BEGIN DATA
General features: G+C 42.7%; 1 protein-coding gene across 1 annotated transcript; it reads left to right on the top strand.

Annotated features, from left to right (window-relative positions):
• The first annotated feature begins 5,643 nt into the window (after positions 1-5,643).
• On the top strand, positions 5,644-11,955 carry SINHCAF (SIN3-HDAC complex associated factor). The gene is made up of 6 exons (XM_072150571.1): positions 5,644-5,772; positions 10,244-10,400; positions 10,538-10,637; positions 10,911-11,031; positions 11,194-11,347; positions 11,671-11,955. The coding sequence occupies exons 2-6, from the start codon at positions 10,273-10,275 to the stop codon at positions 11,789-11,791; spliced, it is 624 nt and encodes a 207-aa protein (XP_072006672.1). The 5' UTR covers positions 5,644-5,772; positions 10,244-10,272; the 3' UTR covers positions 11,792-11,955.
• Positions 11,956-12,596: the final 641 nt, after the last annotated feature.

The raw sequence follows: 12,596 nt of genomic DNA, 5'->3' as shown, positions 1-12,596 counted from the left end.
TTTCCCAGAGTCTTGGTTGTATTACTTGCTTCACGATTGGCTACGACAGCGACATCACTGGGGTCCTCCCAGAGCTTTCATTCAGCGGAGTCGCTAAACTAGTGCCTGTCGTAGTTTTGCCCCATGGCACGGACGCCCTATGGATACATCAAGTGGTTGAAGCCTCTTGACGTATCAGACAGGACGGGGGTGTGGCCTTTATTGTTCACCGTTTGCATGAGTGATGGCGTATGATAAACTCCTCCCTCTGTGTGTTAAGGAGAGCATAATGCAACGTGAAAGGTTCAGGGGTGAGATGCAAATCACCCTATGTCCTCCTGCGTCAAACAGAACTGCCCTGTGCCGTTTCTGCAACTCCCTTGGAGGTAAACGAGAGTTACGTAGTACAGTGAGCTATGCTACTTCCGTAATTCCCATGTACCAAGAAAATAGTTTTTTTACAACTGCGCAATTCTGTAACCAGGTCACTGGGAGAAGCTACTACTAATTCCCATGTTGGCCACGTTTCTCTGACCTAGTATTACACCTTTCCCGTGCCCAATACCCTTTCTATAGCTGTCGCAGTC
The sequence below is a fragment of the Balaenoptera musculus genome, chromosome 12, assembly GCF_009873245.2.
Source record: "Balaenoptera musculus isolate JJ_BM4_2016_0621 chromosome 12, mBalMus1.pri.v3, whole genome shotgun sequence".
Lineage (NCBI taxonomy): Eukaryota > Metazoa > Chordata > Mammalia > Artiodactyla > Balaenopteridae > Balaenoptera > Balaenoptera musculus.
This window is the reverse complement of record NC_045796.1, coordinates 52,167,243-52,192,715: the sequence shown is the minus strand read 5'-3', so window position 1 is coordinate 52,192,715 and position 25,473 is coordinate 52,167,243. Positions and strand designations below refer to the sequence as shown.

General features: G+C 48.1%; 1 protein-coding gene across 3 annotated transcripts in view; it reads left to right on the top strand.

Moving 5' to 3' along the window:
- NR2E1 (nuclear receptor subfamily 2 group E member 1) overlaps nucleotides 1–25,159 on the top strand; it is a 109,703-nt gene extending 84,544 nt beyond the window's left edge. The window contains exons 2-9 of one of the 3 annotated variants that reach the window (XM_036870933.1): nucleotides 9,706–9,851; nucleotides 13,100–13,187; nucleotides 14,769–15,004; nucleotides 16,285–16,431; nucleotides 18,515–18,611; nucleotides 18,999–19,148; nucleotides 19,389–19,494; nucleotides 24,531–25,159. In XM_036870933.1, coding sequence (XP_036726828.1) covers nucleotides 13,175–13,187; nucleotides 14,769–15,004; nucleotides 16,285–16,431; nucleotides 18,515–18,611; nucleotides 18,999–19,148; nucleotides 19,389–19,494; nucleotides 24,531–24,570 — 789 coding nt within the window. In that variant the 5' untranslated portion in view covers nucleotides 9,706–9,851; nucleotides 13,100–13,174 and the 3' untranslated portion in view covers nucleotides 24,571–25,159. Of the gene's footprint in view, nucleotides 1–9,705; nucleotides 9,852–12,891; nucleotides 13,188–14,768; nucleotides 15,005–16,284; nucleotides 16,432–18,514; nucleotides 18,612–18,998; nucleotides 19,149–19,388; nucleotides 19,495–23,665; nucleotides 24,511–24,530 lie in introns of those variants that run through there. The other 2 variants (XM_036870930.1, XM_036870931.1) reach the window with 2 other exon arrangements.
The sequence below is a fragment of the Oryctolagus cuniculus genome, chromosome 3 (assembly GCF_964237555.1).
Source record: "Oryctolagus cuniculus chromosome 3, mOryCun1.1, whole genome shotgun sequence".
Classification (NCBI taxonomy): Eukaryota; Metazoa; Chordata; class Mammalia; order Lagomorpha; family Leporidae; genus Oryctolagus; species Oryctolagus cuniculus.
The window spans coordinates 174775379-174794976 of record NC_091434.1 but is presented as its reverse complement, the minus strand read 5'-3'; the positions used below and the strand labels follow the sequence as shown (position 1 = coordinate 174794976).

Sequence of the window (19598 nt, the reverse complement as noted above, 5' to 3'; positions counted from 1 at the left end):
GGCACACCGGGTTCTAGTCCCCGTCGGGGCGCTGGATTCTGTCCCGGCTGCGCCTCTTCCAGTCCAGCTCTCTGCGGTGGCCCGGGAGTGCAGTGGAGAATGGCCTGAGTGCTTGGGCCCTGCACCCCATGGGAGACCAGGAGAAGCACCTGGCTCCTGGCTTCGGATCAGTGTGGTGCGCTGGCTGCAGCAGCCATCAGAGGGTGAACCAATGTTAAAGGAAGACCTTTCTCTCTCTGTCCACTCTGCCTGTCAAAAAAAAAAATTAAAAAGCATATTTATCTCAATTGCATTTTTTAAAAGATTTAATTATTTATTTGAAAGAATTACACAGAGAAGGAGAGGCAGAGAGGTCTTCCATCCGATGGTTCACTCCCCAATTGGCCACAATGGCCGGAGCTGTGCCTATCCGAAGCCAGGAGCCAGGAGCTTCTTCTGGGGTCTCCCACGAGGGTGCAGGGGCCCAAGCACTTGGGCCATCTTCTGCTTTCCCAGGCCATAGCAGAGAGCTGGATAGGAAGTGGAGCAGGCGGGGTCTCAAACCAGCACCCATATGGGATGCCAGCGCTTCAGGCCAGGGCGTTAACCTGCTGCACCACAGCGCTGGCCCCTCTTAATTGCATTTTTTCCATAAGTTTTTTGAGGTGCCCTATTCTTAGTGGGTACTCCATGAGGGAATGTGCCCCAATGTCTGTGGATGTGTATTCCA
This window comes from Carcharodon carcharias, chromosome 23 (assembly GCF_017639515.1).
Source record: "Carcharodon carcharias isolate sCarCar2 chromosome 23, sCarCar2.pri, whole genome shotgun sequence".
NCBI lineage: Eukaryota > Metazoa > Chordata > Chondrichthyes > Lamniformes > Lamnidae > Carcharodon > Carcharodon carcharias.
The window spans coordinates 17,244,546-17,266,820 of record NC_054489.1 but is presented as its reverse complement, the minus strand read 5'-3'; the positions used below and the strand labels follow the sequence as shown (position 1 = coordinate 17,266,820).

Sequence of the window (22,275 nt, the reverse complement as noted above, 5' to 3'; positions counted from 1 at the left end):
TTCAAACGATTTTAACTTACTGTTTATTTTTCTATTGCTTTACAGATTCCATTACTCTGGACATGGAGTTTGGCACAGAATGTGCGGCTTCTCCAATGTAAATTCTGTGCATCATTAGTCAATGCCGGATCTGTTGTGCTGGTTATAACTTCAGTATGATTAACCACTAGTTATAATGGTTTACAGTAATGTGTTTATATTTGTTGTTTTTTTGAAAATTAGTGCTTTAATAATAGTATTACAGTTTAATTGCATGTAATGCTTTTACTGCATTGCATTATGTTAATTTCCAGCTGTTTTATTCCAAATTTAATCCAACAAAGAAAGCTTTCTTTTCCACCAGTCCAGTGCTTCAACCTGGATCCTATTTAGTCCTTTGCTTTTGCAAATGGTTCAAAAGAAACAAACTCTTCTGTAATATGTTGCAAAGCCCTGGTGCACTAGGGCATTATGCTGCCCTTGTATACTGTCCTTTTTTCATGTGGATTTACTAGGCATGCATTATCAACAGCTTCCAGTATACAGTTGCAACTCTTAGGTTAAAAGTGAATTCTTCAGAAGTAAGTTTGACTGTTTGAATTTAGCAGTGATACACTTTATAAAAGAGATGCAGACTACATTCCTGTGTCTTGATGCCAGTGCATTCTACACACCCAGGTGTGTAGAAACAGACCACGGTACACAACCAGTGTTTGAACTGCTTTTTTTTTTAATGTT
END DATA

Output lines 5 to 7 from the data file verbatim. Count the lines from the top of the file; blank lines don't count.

• Positions 11,956-12,596: the final 641 nt, after the last annotated feature.

The raw sequence follows: 12,596 nt of genomic DNA, 5'->3' as shown, positions 1-12,596 counted from the left end.
TTTCCCAGAGTCTTGGTTGTATTACTTGCTTCACGATTGGCTACGACAGCGACATCACTGGGGTCCTCCCAGAGCTTTCATTCAGCGGAGTCGCTAAACTAGTGCCTGTCGTAGTTTTGCCCCATGGCACGGACGCCCTATGGATACATCAAGTGGTTGAAGCCTCTTGACGTATCAGACAGGACGGGGGTGTGGCCTTTATTGTTCACCGTTTGCATGAGTGATGGCGTATGATAAACTCCTCCCTCTGTGTGTTAAGGAGAGCATAATGCAACGTGAAAGGTTCAGGGGTGAGATGCAAATCACCCTATGTCCTCCTGCGTCAAACAGAACTGCCCTGTGCCGTTTCTGCAACTCCCTTGGAGGTAAACGAGAGTTACGTAGTACAGTGAGCTATGCTACTTCCGTAATTCCCATGTACCAAGAAAATAGTTTTTTTACAACTGCGCAATTCTGTAACCAGGTCACTGGGAGAAGCTACTACTAATTCCCATGTTGGCCACGTTTCTCTGACCTAGTATTACACCTTTCCCGTGCCCAATACCCTTTCTATAGCTGTCGCAGTC